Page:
Although it can be made up of hundreds of different chemicals, paint still can be divided into two subcategories according to its primary solvent. In latex paints, water is the primary solvent; in alkyds, it's a petroleum solvent (oil). Latex paints, with much lower levels of VOCs, beat alkyds hands-down for safety. (Even the newly formulated alkyd paints use much more solvent than standard latex paints, and cleaning up brush es, rollers and spills after painting with alkyds requires additional solvents—latex paints clean up with soap and water.)

The biggest difference you may notice is with drying time: Low- and no-VOC paints dry a lot faster, and you'll need to work quickly so that you're always painting into a wet edge (painting over dried paint will leave a striped appearance). Because these paints tend to dry faster on rollers and brushes, cleanup may take a little longer.

The Low-Down on Low-VOCs Paint

First, don't confuse "low-odor" with "lowVOC." Fumes from some VOCs can be masked to make a low-odor paint, which means that what you can't smell still can hurt you.

And don't assume that all low-VOC paints are created equal. A "low-VOC" label on a can means the paint meets the EPA's maximum VOC-emission standards: Latex paints must contain less than 250 grams per liter (gm/l) of VOCs; alkyds can contain up to 380 gm/l.

When shopping for a safer paint, start by reading the label. Look for paints that have VOC levels of 150 gm/l or lower. Realize that pigments, typically dissolved in chemical solvents, and other additives, such as mildewcides and conditioners, contribute to the relative toxicity of the final paint mix.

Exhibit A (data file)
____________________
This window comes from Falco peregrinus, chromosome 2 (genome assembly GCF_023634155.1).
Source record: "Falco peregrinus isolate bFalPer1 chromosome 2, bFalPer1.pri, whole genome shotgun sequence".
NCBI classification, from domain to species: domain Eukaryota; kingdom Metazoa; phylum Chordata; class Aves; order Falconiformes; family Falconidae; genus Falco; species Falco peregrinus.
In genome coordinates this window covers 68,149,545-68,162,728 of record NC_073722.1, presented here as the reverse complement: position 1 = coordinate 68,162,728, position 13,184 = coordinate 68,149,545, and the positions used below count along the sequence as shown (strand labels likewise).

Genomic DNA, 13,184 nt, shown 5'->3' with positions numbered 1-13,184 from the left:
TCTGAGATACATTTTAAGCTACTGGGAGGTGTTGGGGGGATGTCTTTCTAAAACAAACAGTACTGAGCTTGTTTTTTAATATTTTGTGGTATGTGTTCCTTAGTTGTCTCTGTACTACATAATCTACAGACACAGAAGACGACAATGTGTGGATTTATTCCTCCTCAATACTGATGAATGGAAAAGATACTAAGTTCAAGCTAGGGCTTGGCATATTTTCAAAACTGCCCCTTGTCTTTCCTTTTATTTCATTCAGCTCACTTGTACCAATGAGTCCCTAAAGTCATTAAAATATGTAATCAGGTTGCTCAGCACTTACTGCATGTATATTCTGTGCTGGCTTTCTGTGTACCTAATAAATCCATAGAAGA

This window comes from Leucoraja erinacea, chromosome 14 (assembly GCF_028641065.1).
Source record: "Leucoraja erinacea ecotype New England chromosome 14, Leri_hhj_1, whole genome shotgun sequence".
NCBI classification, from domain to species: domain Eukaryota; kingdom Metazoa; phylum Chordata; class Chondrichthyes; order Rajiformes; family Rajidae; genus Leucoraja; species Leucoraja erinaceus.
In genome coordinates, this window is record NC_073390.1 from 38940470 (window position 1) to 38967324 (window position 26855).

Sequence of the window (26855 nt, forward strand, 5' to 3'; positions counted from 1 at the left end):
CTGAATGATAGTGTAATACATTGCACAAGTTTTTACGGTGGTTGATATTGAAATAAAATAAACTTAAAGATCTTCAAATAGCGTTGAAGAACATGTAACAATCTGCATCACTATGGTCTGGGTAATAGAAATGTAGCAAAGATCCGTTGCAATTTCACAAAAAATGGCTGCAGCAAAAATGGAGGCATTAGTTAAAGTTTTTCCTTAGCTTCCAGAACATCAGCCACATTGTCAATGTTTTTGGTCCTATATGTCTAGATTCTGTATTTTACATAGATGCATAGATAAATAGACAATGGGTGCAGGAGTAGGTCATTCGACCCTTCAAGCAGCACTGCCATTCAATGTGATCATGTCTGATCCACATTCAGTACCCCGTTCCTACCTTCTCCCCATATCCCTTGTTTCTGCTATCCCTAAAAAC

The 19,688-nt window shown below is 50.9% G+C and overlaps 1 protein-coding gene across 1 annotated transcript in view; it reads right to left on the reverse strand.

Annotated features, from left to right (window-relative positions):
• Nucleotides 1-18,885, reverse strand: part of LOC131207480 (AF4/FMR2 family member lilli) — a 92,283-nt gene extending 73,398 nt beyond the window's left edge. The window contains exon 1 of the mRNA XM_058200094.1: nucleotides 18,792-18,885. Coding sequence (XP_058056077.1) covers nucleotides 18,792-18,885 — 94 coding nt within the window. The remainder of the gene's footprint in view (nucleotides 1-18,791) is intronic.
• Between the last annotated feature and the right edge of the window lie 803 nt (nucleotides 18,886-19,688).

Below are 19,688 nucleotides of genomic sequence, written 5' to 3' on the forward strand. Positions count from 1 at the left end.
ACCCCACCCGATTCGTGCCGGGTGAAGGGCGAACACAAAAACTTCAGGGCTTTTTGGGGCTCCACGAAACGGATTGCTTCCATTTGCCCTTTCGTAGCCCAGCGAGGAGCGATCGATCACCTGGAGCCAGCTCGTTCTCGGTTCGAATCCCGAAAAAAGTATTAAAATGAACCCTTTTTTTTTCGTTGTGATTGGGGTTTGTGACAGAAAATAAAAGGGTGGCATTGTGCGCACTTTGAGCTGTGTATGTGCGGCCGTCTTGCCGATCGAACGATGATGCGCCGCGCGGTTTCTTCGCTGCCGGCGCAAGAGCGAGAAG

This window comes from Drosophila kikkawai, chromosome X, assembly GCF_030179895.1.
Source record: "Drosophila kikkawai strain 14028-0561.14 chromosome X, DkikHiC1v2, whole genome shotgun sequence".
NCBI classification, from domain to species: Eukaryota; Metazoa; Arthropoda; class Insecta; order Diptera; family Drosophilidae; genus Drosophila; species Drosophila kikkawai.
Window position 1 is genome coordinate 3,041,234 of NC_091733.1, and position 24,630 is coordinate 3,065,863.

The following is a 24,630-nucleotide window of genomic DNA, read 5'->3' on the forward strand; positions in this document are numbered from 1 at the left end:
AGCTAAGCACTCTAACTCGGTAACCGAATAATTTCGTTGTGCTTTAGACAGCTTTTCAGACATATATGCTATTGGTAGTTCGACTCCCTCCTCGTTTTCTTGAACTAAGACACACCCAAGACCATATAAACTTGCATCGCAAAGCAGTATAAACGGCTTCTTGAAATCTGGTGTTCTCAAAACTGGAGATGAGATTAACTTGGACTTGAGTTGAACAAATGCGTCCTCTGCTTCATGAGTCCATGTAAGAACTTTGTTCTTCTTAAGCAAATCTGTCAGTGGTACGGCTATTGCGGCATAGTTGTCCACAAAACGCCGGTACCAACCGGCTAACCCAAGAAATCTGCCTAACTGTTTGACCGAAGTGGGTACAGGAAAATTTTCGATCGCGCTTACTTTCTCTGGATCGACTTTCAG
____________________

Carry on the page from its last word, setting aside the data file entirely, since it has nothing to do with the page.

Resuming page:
In addition to choosing a low-VOC paint, pay attention to everything else that's in the can. Because the EPA's regulations primarily focus on reducing air pollution, other toxic chemicals that do not increase air pollution, such as heavy metals, are excluded from VOC calculations.

Besides solvents, heavy metals and crystalline silica (beach sand) are added to paint for color or texture. These ingredients aren't a problem when suspended in liquid paint, but they are considered carcinogens if inhaled (which can occur when sanding or scraping). Ammonia is used to inhibit bacteria and mold, and to help the paint "flow" off the brush or roller. And although none of the major paint companies use lead or mercury anymore, paints with mildewcide additives still contain trace amounts of formaldehyde. Formaldehyde is a respiratory irritant and potential carcinogen.